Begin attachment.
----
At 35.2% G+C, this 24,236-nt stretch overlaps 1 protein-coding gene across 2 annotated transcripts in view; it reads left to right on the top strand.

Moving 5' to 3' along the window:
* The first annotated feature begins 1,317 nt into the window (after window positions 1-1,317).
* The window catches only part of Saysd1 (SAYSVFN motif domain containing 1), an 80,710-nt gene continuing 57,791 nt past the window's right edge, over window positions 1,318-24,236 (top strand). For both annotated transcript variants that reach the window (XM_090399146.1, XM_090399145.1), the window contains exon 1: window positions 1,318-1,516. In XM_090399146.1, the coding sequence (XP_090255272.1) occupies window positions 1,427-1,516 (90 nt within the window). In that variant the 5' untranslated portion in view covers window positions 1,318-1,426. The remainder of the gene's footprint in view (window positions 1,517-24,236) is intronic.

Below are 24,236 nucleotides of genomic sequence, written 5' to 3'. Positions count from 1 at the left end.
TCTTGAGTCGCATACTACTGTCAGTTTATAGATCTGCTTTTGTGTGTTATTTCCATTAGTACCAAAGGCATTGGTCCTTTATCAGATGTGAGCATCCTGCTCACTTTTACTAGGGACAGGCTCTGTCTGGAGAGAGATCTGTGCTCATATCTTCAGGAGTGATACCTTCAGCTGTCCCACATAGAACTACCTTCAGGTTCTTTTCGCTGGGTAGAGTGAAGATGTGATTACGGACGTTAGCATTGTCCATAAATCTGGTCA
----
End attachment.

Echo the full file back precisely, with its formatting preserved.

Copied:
At 35.2% G+C, this 24,236-nt stretch overlaps 1 protein-coding gene across 2 annotated transcripts in view; it reads left to right on the top strand.

Moving 5' to 3' along the window:
* The first annotated feature begins 1,317 nt into the window (after window positions 1-1,317).
* The window catches only part of Saysd1 (SAYSVFN motif domain containing 1), an 80,710-nt gene continuing 57,791 nt past the window's right edge, over window positions 1,318-24,236 (top strand). For both annotated transcript variants that reach the window (XM_090399146.1, XM_090399145.1), the window contains exon 1: window positions 1,318-1,516. In XM_090399146.1, the coding sequence (XP_090255272.1) occupies window positions 1,427-1,516 (90 nt within the window). In that variant the 5' untranslated portion in view covers window positions 1,318-1,426. The remainder of the gene's footprint in view (window positions 1,517-24,236) is intronic.

Below are 24,236 nucleotides of genomic sequence, written 5' to 3'. Positions count from 1 at the left end.
TCTTGAGTCGCATACTACTGTCAGTTTATAGATCTGCTTTTGTGTGTTATTTCCATTAGTACCAAAGGCATTGGTCCTTTATCAGATGTGAGCATCCTGCTCACTTTTACTAGGGACAGGCTCTGTCTGGAGAGAGATCTGTGCTCATATCTTCAGGAGTGATACCTTCAGCTGTCCCACATAGAACTACCTTCAGGTTCTTTTCGCTGGGTAGAGTGAAGATGTGATTACGGACGTTAGCATTGTCCATAAATCTGGTCA